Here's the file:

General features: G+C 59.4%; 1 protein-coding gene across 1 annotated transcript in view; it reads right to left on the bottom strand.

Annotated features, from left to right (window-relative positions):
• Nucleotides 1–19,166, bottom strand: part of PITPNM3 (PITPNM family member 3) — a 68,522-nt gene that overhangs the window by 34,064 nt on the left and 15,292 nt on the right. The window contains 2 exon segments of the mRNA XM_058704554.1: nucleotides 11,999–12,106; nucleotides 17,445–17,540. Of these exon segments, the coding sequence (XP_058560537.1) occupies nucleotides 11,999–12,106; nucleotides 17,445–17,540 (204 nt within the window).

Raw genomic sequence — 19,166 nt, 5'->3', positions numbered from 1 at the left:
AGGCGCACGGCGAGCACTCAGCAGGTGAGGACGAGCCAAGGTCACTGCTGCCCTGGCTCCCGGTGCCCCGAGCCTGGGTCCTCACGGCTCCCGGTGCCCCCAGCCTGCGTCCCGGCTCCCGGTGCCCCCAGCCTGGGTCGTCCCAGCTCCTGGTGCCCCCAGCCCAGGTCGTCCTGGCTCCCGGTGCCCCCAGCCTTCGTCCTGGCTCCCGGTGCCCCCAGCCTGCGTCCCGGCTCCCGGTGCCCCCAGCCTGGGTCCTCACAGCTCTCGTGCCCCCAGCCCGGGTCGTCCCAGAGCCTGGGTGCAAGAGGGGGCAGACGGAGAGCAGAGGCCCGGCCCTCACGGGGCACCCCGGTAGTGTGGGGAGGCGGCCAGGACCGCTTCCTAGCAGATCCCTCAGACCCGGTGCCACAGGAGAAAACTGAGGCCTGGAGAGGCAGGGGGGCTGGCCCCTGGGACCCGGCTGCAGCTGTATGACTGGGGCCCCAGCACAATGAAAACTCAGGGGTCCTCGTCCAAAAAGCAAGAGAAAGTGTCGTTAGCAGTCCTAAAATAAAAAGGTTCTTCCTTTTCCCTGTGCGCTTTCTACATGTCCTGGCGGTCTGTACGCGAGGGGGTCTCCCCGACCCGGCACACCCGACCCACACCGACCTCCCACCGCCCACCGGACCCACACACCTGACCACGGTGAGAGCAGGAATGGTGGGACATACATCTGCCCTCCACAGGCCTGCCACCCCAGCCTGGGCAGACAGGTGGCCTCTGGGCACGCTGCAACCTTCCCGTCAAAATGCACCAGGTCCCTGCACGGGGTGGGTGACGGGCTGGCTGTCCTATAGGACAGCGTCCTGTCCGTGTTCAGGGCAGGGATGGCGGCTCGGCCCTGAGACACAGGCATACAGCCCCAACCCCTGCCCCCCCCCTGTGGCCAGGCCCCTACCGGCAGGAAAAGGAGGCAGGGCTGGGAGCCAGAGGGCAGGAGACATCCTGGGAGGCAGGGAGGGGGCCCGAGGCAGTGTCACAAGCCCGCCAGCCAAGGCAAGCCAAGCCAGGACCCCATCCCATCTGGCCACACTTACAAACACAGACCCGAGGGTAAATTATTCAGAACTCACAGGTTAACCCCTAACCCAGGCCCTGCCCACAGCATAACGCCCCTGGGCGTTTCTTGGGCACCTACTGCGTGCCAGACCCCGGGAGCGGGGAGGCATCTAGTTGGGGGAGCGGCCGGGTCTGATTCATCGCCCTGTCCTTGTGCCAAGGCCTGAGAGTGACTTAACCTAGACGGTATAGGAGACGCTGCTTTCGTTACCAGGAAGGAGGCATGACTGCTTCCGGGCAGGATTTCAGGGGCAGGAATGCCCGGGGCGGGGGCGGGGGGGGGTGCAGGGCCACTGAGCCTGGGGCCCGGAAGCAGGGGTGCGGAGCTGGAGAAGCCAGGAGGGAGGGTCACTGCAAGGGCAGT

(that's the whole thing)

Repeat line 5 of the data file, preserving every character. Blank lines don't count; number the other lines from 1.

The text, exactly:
AGGCGCACGGCGAGCACTCAGCAGGTGAGGACGAGCCAAGGTCACTGCTGCCCTGGCTCCCGGTGCCCCGAGCCTGGGTCCTCACGGCTCCCGGTGCCCCCAGCCTGCGTCCCGGCTCCCGGTGCCCCCAGCCTGGGTCGTCCCAGCTCCTGGTGCCCCCAGCCCAGGTCGTCCTGGCTCCCGGTGCCCCCAGCCTTCGTCCTGGCTCCCGGTGCCCCCAGCCTGCGTCCCGGCTCCCGGTGCCCCCAGCCTGGGTCCTCACAGCTCTCGTGCCCCCAGCCCGGGTCGTCCCAGAGCCTGGGTGCAAGAGGGGGCAGACGGAGAGCAGAGGCCCGGCCCTCACGGGGCACCCCGGTAGTGTGGGGAGGCGGCCAGGACCGCTTCCTAGCAGATCCCTCAGACCCGGTGCCACAGGAGAAAACTGAGGCCTGGAGAGGCAGGGGGGCTGGCCCCTGGGACCCGGCTGCAGCTGTATGACTGGGGCCCCAGCACAATGAAAACTCAGGGGTCCTCGTCCAAAAAGCAAGAGAAAGTGTCGTTAGCAGTCCTAAAATAAAAAGGTTCTTCCTTTTCCCTGTGCGCTTTCTACATGTCCTGGCGGTCTGTACGCGAGGGGGTCTCCCCGACCCGGCACACCCGACCCACACCGACCTCCCACCGCCCACCGGACCCACACACCTGACCACGGTGAGAGCAGGAATGGTGGGACATACATCTGCCCTCCACAGGCCTGCCACCCCAGCCTGGGCAGACAGGTGGCCTCTGGGCACGCTGCAACCTTCCCGTCAAAATGCACCAGGTCCCTGCACGGGGTGGGTGACGGGCTGGCTGTCCTATAGGACAGCGTCCTGTCCGTGTTCAGGGCAGGGATGGCGGCTCGGCCCTGAGACACAGGCATACAGCCCCAACCCCTGCCCCCCCCCTGTGGCCAGGCCCCTACCGGCAGGAAAAGGAGGCAGGGCTGGGAGCCAGAGGGCAGGAGACATCCTGGGAGGCAGGGAGGGGGCCCGAGGCAGTGTCACAAGCCCGCCAGCCAAGGCAAGCCAAGCCAGGACCCCATCCCATCTGGCCACACTTACAAACACAGACCCGAGGGTAAATTATTCAGAACTCACAGGTTAACCCCTAACCCAGGCCCTGCCCACAGCATAACGCCCCTGGGCGTTTCTTGGGCACCTACTGCGTGCCAGACCCCGGGAGCGGGGAGGCATCTAGTTGGGGGAGCGGCCGGGTCTGATTCATCGCCCTGTCCTTGTGCCAAGGCCTGAGAGTGACTTAACCTAGACGGTATAGGAGACGCTGCTTTCGTTACCAGGAAGGAGGCATGACTGCTTCCGGGCAGGATTTCAGGGGCAGGAATGCCCGGGGCGGGGGCGGGGGGGGGTGCAGGGCCACTGAGCCTGGGGCCCGGAAGCAGGGGTGCGGAGCTGGAGAAGCCAGGAGGGAGGGTCACTGCAAGGGCAGT